Wading Out into the Middle

For a long time, it’s been my strategy to write blog posts about whatever is on my heart at the moment – what I’m reading, how I’m being challenged, what I’m learning about.

It feels like it’s been a long time since I’ve written a post about what I’m learning. Part of it has to do with summer – relaxing, taking tons of pictures this time of year, and not taking the time to write deeper, more serious blog posts.

But part of the reason I’ve been holding back is because I feel as though I can’t openly share about what I’m learning right now. I don’t feel the freedom to do so, because the journey I’ve been on recently is actually someone else’s journey. I happen to be entering into it because I love and care for this person, and it’s touching my world right now. I’m going out of my comfort zone, trying to find my way through the mess of what I’ve grown up believing, and what is becoming real to me right now.

This summer, I’ve been learning all kinds of things, none of which I would have chosen to learn, because I’ve been uncomfortable. My views are being challenged, my relationships are being stretched, and I’m trying to learn how to live life with people who are different than me.

In the beginning, going out of our comfort zone made both Ben and me feel the knee-jerk reaction of wanting to protect our girls, sheltering them from what was unknown and uncomfortable for us, and keeping them far away from anything that felt threatening to us. It didn’t take long to realize this wasn’t going to work, because it wasn’t real, practical or truly loving.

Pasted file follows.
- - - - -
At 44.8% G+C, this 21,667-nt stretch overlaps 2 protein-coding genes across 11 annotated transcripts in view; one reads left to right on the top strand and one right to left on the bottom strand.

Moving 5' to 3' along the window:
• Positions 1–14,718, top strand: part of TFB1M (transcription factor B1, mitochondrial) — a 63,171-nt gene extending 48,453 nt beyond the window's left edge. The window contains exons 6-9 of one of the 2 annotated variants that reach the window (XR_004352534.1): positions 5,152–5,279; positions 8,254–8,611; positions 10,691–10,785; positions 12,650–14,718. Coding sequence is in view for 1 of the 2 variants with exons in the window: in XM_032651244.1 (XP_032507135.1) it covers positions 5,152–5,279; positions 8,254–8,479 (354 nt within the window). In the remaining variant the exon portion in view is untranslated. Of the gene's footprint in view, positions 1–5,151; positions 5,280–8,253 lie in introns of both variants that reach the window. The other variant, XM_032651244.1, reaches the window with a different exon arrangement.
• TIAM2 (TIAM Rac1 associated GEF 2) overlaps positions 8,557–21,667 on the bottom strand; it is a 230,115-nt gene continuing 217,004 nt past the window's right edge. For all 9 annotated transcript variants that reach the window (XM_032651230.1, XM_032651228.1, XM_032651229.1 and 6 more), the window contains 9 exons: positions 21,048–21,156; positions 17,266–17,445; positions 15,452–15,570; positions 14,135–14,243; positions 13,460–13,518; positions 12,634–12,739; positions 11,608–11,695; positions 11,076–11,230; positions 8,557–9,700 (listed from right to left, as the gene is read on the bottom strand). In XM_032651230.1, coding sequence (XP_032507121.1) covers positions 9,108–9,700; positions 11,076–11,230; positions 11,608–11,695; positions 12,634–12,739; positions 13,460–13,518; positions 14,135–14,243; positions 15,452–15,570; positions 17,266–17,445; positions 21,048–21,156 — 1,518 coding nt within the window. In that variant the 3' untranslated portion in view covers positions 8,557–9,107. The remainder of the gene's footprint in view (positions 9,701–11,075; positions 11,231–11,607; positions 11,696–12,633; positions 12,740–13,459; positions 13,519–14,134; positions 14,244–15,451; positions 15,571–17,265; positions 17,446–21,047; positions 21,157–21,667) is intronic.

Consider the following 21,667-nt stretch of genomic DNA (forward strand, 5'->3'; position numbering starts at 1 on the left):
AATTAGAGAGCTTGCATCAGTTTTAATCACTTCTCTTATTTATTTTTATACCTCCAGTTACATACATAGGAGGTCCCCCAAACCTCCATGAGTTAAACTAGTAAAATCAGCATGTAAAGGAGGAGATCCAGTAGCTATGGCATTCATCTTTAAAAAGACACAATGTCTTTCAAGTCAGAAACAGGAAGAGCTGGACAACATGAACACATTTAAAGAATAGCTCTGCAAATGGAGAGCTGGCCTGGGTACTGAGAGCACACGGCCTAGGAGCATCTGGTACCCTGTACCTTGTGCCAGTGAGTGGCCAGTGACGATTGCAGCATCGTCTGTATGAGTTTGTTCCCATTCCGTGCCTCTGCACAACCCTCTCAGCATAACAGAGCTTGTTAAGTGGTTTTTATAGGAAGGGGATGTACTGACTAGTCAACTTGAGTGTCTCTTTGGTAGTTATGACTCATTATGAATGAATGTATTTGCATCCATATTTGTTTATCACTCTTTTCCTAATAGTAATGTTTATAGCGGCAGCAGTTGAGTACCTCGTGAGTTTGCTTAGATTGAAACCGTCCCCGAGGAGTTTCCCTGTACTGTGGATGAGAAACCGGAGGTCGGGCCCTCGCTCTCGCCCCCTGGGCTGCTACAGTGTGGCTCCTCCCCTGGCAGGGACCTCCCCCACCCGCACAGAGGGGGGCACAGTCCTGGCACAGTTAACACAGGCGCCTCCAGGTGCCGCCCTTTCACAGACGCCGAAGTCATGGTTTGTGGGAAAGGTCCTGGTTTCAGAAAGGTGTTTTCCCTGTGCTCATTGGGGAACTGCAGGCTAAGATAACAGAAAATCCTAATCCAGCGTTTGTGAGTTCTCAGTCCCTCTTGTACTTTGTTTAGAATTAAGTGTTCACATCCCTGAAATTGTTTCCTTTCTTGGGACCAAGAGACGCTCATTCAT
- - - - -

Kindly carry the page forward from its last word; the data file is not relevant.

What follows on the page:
So, this summer has been about our family wading in, testing how deep we feel we can go, and taking it slowly because we’re leading young children into unexplored waters.We can’t keep our girls untouched, but we also feel as though we can’t rush right over to the other side and embrace all that is foreign to us.

What has become incredibly clear to me is that I believe Jesus would enter the mess.


He would be right in the midst of what is uncomfortable, and I’m pretty positive He would find the perfect place to be, somewhere in the middle.

Have you ever noticed that either extreme end of a problem is not a great place to be? All or nothing?

The best place to be is right in the middle, where it’s messy.

But the problem with being in the middle is that you’re constantly balancing. It’s like sitting in the middle of a teeter totter, continually needing to shift your weight to keep things balanced. It would be so much easier to sit on one side or the other, not having to keep adjusting and balancing, but it seems to me that all or nothing makes it easier to block truth, to miss out on what other people are thinking or experiencing or believing. It’s easier to shut down other people’s opinions.

Just recently, I read a fantastic interview with Alan Chambers in which he shares about his experience of wading out into the middle of an issue, after spending many years on one side of the extremes.

We have led with “this is what we’re against.” We have led with “this is a sin.” And we have not led with “Jesus loves you. Period. Everyone can have a relationship with Him. We all fall short. You’re absolutely welcome here.” I think we have this conversation with tears. I think we have this conversation with great caution and care. It’s not about capitulating to the world or denying the truth of God’s Word. But are there faithful people out there who love Jesus, serve him as much as we do and live very differently from us who we need to talk through these things with? I would say yes.